The diagonal line in the center of the picture is divided into two segments A-B and B-C by the middle vertical line. If you had to determine which of these segments is longer, without measuring them, your inclination would be to select segment A-B because it looks longer than B-C. If you were then told that the three vertical lines are parallel and equidistant, you would have to conclude, on the basis of basic high school geometry, that segments A-B and B-C must be of equal length, regardless of appearance. You thus have 2 different answers produced by your two different "selves". The instinctive, unreflective, and uncritical self simply takes appearances at face value. The other self, who is intellective and analytical, assesses the data and arrives at conclusions based on abstract reasoning and logic.
How is it that most of us spend our lives blithely unaware that two such incompatible individuals room together in our heads? The answer is that usually only one self is active at any particular time, and it is most often the intuitive, non-intellective self. Intellectual processes, whether creative or analytical, require effort. It is much easier and far more natural to simply accept things the way they appear to be. Thus, the instinctive self represents the default mode, and we, therefore, sail through life, oblivious to the appalling fact that our navigator is, distressingly often, a shallow simpleton. Worse, since we regard ourselves as intelligent beings, and since the "ourselves" that most often runs our brains is the shallow simpleton, we celebrate its fallacious, foolish, insubstantial fancies as wisdom.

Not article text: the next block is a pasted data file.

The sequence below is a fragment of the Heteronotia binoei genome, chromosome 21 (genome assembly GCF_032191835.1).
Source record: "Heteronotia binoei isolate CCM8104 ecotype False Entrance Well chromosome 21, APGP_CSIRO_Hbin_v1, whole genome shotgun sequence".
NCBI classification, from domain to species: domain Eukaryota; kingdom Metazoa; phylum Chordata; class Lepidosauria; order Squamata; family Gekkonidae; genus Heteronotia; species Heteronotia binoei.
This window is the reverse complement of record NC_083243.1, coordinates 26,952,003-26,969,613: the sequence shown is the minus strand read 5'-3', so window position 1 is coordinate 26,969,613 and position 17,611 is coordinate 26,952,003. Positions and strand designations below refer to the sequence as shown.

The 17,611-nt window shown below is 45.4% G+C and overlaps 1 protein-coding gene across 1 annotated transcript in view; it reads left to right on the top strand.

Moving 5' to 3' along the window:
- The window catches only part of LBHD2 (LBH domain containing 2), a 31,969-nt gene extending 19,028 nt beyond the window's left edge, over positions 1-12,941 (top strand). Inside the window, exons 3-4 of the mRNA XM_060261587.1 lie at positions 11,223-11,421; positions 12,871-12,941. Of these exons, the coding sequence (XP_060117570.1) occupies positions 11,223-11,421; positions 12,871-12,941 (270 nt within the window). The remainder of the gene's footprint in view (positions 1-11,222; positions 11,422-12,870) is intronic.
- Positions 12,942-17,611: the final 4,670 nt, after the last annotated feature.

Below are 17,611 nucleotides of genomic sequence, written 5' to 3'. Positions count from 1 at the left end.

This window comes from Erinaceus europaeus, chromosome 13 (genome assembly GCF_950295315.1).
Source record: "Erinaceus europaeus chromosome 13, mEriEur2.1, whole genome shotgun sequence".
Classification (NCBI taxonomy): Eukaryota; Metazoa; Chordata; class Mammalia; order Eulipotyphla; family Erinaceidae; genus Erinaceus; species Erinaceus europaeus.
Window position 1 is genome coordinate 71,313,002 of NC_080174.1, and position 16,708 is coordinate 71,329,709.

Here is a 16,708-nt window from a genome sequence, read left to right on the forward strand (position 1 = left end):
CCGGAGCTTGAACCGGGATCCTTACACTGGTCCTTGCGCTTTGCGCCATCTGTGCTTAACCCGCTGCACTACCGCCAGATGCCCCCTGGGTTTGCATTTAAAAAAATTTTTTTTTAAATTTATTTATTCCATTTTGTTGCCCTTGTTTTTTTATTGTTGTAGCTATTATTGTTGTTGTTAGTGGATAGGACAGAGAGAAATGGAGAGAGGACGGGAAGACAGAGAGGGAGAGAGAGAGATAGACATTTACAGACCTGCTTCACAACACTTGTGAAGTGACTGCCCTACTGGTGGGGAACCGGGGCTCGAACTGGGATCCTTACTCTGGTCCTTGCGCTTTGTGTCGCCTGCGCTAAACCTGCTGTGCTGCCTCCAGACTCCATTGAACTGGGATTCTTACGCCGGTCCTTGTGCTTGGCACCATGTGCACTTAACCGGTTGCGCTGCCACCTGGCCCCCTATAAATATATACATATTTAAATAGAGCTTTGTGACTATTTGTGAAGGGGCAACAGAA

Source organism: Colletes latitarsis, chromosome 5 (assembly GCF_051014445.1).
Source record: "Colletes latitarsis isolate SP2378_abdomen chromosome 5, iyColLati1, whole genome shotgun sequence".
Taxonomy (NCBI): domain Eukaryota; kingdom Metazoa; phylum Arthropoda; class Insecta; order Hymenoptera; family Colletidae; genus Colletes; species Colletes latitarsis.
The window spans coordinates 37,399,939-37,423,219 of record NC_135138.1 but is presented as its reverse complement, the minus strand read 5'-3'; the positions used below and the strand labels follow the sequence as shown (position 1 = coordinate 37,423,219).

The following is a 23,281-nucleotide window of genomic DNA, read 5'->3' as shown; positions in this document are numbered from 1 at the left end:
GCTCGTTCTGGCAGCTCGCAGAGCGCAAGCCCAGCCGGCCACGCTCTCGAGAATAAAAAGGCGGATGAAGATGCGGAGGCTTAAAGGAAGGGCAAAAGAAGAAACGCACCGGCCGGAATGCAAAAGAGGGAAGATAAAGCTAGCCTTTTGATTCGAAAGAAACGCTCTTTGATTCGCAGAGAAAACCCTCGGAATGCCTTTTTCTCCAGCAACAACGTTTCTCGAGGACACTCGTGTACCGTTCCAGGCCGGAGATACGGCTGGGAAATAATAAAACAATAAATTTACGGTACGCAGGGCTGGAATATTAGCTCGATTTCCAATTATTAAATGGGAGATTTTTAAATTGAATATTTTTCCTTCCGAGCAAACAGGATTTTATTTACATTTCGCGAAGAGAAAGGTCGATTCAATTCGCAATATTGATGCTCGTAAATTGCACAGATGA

In Chassidic terminology, the two disparate cognitive dimensions described above are defined as hergesh (instinct) and sechel (intelligence). Whereas hergesh is a trait common to all mammals, sechel, embodying abstract creative or analytical intelligence, is uniquely human. Consequently the description of man, by anthropologists, as an "intelligent ape" is singularly appropriate (albeit for reasons very different from those that led to the creation of the expression). Although hergesh is an attribute that we do indeed share with apes, we are also endowed with sechel, which would elevate us above all other members of the animal kingdom were we to make use of it. Since, however, this sublime quality is only sporadically engaged, the ape is alive and well, and very much in charge.